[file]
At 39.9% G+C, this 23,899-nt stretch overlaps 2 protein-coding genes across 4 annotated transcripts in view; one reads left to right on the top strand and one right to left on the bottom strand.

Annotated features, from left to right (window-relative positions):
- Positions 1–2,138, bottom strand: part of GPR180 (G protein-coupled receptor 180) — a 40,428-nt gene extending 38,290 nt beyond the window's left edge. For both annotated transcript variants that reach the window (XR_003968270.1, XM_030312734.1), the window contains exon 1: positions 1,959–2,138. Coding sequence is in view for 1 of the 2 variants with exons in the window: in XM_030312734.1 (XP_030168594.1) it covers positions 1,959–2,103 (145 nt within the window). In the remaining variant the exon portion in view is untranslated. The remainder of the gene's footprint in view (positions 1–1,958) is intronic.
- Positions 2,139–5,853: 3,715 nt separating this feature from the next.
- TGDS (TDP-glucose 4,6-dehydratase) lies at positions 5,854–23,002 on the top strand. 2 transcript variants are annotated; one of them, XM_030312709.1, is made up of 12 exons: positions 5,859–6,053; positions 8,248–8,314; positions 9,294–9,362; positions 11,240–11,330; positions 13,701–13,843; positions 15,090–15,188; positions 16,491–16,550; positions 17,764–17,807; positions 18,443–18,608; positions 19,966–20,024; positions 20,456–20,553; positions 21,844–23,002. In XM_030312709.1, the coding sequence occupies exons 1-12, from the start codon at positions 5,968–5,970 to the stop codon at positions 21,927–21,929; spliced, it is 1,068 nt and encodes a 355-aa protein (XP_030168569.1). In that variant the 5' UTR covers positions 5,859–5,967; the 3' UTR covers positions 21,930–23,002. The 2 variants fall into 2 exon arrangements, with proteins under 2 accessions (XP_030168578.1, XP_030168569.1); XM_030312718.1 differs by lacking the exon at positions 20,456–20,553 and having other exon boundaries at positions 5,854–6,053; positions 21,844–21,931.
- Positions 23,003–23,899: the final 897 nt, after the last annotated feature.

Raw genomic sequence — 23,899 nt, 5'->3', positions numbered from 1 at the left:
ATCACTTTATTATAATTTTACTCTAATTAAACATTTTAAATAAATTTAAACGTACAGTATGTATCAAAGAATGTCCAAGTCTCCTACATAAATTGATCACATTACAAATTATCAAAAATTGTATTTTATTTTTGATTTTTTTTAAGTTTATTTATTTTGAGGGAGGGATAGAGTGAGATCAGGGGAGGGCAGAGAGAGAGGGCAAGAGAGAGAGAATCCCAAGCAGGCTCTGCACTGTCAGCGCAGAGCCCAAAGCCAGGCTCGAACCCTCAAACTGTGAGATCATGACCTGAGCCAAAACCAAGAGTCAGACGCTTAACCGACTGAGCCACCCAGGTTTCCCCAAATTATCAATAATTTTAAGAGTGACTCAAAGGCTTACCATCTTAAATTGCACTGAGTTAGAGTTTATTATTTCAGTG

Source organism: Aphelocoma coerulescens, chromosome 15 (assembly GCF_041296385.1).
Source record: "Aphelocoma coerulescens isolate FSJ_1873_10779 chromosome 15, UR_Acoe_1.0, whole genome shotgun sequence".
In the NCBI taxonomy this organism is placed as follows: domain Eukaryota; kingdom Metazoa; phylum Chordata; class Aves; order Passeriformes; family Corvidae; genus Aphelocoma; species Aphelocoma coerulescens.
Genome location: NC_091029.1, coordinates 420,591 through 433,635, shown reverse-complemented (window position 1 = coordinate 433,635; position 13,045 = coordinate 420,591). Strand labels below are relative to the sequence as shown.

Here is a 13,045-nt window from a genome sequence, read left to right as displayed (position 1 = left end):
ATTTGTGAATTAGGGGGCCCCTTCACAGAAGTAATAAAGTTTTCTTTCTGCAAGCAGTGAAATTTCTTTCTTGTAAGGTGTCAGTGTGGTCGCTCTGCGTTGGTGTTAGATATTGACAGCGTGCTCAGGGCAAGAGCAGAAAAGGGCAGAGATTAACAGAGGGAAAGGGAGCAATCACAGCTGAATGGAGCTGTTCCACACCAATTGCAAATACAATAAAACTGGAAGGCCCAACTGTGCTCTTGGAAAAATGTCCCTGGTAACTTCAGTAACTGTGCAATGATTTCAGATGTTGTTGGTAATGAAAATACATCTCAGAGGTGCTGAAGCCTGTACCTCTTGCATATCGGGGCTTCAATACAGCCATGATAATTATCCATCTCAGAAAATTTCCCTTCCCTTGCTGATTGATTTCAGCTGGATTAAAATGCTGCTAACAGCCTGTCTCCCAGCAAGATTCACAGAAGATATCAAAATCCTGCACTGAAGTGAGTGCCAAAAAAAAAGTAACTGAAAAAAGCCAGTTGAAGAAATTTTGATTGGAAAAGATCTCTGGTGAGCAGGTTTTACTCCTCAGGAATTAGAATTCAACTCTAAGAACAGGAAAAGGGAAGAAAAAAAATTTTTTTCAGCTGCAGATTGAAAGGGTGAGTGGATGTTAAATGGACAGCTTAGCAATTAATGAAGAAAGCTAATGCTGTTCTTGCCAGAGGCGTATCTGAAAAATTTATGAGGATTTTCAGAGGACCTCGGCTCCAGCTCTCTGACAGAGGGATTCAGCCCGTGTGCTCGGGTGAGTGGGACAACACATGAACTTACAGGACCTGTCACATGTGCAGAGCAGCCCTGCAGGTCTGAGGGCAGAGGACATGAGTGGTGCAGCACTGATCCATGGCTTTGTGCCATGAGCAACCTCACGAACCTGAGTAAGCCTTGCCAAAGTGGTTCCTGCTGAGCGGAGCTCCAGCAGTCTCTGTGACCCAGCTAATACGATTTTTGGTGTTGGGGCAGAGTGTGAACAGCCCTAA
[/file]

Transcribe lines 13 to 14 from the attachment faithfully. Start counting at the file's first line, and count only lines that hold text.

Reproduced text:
Here is a 13,045-nt window from a genome sequence, read left to right as displayed (position 1 = left end):
ATTTGTGAATTAGGGGGCCCCTTCACAGAAGTAATAAAGTTTTCTTTCTGCAAGCAGTGAAATTTCTTTCTTGTAAGGTGTCAGTGTGGTCGCTCTGCGTTGGTGTTAGATATTGACAGCGTGCTCAGGGCAAGAGCAGAAAAGGGCAGAGATTAACAGAGGGAAAGGGAGCAATCACAGCTGAATGGAGCTGTTCCACACCAATTGCAAATACAATAAAACTGGAAGGCCCAACTGTGCTCTTGGAAAAATGTCCCTGGTAACTTCAGTAACTGTGCAATGATTTCAGATGTTGTTGGTAATGAAAATACATCTCAGAGGTGCTGAAGCCTGTACCTCTTGCATATCGGGGCTTCAATACAGCCATGATAATTATCCATCTCAGAAAATTTCCCTTCCCTTGCTGATTGATTTCAGCTGGATTAAAATGCTGCTAACAGCCTGTCTCCCAGCAAGATTCACAGAAGATATCAAAATCCTGCACTGAAGTGAGTGCCAAAAAAAAAGTAACTGAAAAAAGCCAGTTGAAGAAATTTTGATTGGAAAAGATCTCTGGTGAGCAGGTTTTACTCCTCAGGAATTAGAATTCAACTCTAAGAACAGGAAAAGGGAAGAAAAAAAATTTTTTTCAGCTGCAGATTGAAAGGGTGAGTGGATGTTAAATGGACAGCTTAGCAATTAATGAAGAAAGCTAATGCTGTTCTTGCCAGAGGCGTATCTGAAAAATTTATGAGGATTTTCAGAGGACCTCGGCTCCAGCTCTCTGACAGAGGGATTCAGCCCGTGTGCTCGGGTGAGTGGGACAACACATGAACTTACAGGACCTGTCACATGTGCAGAGCAGCCCTGCAGGTCTGAGGGCAGAGGACATGAGTGGTGCAGCACTGATCCATGGCTTTGTGCCATGAGCAACCTCACGAACCTGAGTAAGCCTTGCCAAAGTGGTTCCTGCTGAGCGGAGCTCCAGCAGTCTCTGTGACCCAGCTAATACGATTTTTGGTGTTGGGGCAGAGTGTGAACAGCCCTAA